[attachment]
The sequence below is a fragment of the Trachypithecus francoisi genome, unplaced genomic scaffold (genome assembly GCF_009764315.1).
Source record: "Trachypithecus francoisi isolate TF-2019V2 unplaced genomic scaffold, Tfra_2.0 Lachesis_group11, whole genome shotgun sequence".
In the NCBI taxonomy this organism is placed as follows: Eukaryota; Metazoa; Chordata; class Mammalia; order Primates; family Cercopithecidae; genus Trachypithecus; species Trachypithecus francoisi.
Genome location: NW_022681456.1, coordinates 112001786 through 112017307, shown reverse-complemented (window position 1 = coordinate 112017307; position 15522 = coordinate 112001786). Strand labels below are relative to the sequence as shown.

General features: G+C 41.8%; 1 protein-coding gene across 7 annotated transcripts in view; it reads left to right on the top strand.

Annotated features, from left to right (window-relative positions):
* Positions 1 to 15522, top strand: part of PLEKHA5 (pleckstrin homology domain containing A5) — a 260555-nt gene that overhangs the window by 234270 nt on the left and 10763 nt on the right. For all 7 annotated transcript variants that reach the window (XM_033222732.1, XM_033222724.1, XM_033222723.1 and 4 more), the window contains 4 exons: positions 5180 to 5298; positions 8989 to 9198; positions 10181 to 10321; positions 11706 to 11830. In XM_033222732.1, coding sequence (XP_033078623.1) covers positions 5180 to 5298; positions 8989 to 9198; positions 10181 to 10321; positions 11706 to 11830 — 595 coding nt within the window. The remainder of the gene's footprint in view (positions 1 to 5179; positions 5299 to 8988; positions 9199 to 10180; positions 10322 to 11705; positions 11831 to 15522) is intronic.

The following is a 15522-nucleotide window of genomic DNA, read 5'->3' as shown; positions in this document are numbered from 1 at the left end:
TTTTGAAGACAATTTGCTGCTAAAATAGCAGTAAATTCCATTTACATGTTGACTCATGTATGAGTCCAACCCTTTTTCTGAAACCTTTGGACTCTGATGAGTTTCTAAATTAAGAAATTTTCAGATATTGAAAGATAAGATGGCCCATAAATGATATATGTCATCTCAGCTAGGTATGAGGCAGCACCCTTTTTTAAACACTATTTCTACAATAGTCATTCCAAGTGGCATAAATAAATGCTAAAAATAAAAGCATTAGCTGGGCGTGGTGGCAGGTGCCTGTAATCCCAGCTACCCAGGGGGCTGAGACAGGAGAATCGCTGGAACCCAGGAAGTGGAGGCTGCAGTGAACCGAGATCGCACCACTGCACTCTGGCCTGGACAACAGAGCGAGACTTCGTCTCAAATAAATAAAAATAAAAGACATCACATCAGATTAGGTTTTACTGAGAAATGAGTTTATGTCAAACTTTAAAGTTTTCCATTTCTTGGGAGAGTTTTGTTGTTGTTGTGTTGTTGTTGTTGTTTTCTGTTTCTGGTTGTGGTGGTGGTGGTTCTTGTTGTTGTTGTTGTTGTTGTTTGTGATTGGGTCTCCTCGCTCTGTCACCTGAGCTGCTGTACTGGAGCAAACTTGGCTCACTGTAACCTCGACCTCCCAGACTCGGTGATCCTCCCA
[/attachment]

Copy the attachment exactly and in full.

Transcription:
The sequence below is a fragment of the Trachypithecus francoisi genome, unplaced genomic scaffold (genome assembly GCF_009764315.1).
Source record: "Trachypithecus francoisi isolate TF-2019V2 unplaced genomic scaffold, Tfra_2.0 Lachesis_group11, whole genome shotgun sequence".
In the NCBI taxonomy this organism is placed as follows: Eukaryota; Metazoa; Chordata; class Mammalia; order Primates; family Cercopithecidae; genus Trachypithecus; species Trachypithecus francoisi.
Genome location: NW_022681456.1, coordinates 112001786 through 112017307, shown reverse-complemented (window position 1 = coordinate 112017307; position 15522 = coordinate 112001786). Strand labels below are relative to the sequence as shown.

General features: G+C 41.8%; 1 protein-coding gene across 7 annotated transcripts in view; it reads left to right on the top strand.

Annotated features, from left to right (window-relative positions):
* Positions 1 to 15522, top strand: part of PLEKHA5 (pleckstrin homology domain containing A5) — a 260555-nt gene that overhangs the window by 234270 nt on the left and 10763 nt on the right. For all 7 annotated transcript variants that reach the window (XM_033222732.1, XM_033222724.1, XM_033222723.1 and 4 more), the window contains 4 exons: positions 5180 to 5298; positions 8989 to 9198; positions 10181 to 10321; positions 11706 to 11830. In XM_033222732.1, coding sequence (XP_033078623.1) covers positions 5180 to 5298; positions 8989 to 9198; positions 10181 to 10321; positions 11706 to 11830 — 595 coding nt within the window. The remainder of the gene's footprint in view (positions 1 to 5179; positions 5299 to 8988; positions 9199 to 10180; positions 10322 to 11705; positions 11831 to 15522) is intronic.

The following is a 15522-nucleotide window of genomic DNA, read 5'->3' as shown; positions in this document are numbered from 1 at the left end:
TTTTGAAGACAATTTGCTGCTAAAATAGCAGTAAATTCCATTTACATGTTGACTCATGTATGAGTCCAACCCTTTTTCTGAAACCTTTGGACTCTGATGAGTTTCTAAATTAAGAAATTTTCAGATATTGAAAGATAAGATGGCCCATAAATGATATATGTCATCTCAGCTAGGTATGAGGCAGCACCCTTTTTTAAACACTATTTCTACAATAGTCATTCCAAGTGGCATAAATAAATGCTAAAAATAAAAGCATTAGCTGGGCGTGGTGGCAGGTGCCTGTAATCCCAGCTACCCAGGGGGCTGAGACAGGAGAATCGCTGGAACCCAGGAAGTGGAGGCTGCAGTGAACCGAGATCGCACCACTGCACTCTGGCCTGGACAACAGAGCGAGACTTCGTCTCAAATAAATAAAAATAAAAGACATCACATCAGATTAGGTTTTACTGAGAAATGAGTTTATGTCAAACTTTAAAGTTTTCCATTTCTTGGGAGAGTTTTGTTGTTGTTGTGTTGTTGTTGTTGTTTTCTGTTTCTGGTTGTGGTGGTGGTGGTTCTTGTTGTTGTTGTTGTTGTTGTTTGTGATTGGGTCTCCTCGCTCTGTCACCTGAGCTGCTGTACTGGAGCAAACTTGGCTCACTGTAACCTCGACCTCCCAGACTCGGTGATCCTCCCA